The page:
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Fletcher

Upper weights have more development potential than lightweights

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Just a theory based on personal observations.

It seems like 125 lbers often come in as finished products and don't improve much from freshman to senior year. As we move up the weight classes to around 174 or 184, there seems to be a shift and guys from 184 thru heavy tend to show greater improvement from freshman to senior year. In fact, it's not uncommon to see guys who AA senior year at 197 who were .500 as freshman. Why is this?

Again, this is just a theory and of course there are always exceptions. Anyone else see this as a trend or disagree? What would be a good way of proving/disproving - looking at how many 4 time AAs there are each year at 125/133 vs. 184/197? 

This is the garbage I think about during the offseason...

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Interesting topics. 

Two thoughts - 

1) Are upper weights more likely to have played another sport (football) which may have slowed their development? 

2) Strength may be a larger factor in the upper weights. It is easier to build strength as you move into your 20's. 

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I would agree with this.  Lightweights tend to focus on just wrestling while most upperweights are 2-3 sport athletes.

Strength is also an issue.  Pound for pound a 125 out of HS is stronger than a 195 pounder.  Lightweights scramble and elevate their opponents far more often than upperweights.

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The 125ers have wrestled against 14 and 15 year olds for most of their high school career.  Heavier weights have wrestled against guys who are their age or older.  Once in college, the 125s are all developmentally mature and that advantage they had in high school is gone.  

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4 hours ago, Fletcher said:

Just a theory based on personal observations.

It seems like 125 lbers often come in as finished products and don't improve much from freshman to senior year. As we move up the weight classes to around 174 or 184, there seems to be a shift and guys from 184 thru heavy tend to show greater improvement from freshman to senior year. In fact, it's not uncommon to see guys who AA senior year at 197 who were .500 as freshman. Why is this?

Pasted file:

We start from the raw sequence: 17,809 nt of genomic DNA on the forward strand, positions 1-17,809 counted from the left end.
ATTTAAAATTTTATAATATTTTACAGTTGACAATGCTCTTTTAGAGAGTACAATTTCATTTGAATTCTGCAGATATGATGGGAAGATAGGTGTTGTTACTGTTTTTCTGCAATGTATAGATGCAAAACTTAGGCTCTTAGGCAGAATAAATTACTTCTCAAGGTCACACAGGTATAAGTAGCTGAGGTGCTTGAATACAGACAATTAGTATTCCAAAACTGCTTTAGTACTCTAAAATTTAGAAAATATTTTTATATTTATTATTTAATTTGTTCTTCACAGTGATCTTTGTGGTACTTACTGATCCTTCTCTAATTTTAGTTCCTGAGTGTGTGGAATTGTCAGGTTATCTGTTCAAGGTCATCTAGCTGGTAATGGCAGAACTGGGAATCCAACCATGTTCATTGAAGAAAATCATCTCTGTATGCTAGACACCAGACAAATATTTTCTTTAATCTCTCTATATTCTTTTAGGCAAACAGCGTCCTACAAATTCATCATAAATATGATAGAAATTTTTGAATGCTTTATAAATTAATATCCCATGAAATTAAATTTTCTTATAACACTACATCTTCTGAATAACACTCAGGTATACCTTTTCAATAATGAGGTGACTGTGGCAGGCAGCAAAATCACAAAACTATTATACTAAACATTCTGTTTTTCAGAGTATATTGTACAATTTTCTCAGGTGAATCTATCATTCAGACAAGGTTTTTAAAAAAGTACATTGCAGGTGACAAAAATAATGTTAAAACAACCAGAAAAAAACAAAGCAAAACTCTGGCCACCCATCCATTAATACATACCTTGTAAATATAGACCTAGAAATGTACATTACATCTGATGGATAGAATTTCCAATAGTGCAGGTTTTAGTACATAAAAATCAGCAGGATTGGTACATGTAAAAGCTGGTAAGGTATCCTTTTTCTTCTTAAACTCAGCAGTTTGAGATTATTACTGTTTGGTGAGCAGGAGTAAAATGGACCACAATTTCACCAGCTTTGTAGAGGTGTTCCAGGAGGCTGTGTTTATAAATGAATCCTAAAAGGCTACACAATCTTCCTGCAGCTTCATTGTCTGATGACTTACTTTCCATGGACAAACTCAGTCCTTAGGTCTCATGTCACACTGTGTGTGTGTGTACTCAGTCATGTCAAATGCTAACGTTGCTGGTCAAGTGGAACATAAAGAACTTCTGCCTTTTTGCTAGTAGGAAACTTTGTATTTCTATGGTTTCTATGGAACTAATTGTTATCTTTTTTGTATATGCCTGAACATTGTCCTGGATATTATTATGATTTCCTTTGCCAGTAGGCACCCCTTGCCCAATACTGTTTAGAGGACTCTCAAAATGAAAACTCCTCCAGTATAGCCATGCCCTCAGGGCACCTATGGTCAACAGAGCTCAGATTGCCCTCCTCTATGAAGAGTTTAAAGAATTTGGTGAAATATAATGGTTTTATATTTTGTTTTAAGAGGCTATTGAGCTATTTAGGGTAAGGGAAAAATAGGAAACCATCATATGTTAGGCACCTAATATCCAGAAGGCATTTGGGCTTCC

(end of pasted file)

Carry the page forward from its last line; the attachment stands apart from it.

Again, this is just a theory and of course there are always exceptions. Anyone else see this as a trend or disagree? What would be a good way of proving/disproving - looking at how many 4 time AAs there are each year at 125/133 vs. 184/197? 

This is the garbage I think about during the offseason...

I think the biggest development in those lightweights you are talking about is in the smaller details and intricacies of technique and positioning that they need to elevate to reach the top at the next level.  Alot of the heavyweights have to learn to moved differently/better than what they could get away with in HS, and there is more "eye evident", meaning you can just see that better in the flow of matches.  (if that makes sense).

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Interesting topic/observation. Not to state the obvious but I think it mostly just comes down to strength. Most of the truly elite upper weight wrestlers (who could contend for a title right away) are focused exclusively on wrestling long before they get to college. Guys like Snyder and Gable weren’t distracted by football. I’m talking our truly elite guys, not guys on the AA bubble. 

Some interesting stats I just dug up:

Only 1 true freshman has won an ncaa title at either of our 2 heaviest weight classes (Cox). Only 3 true freshman have won an ncaa title in one of our 4 heaviest weight classes (Cox, Martin and Hall). 

6 true freshman have won titles at one of our 2 lightest weight classes. 10 true freshman have won ncaa titles in one of our 4 lightest weight classes (based on our current ncaa weights). 

Maybe a topic for another thread but I think it’s really interesting how all 3 of our upper weight true freshman champs came in the past 5 years. Not to mention how close 2 others (Gable and Snyder) were in that same period. Could just be a coincidence...or could be another example of how getting our guys exposed to elite level coaches (including strength and conditioning coaches) and more elite training partners earlier in their careers is having a big impact on more than just our senior level performance. 

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1 hour ago, MDogg said:

Interesting topic/observation. Not to state the obvious but I think it mostly just comes down to strength. Most of the truly elite upper weight wrestlers (who could contend for a title right away) are focused exclusively on wrestling long before they get to college. Guys like Snyder and Gable weren’t distracted by football. I’m talking our truly elite guys, not guys on the AA bubble. 

Some interesting stats I just dug up:

Only 1 true freshman has won an ncaa title at either of our 2 heaviest weight classes (Cox). Only 3 true freshman have won an ncaa title in one of our 4 heaviest weight classes (Cox, Martin and Hall). 

6 true freshman have won titles at one of our 2 lightest weight classes. 10 true freshman have won ncaa titles in one of our 4 lightest weight classes (based on our current ncaa weights).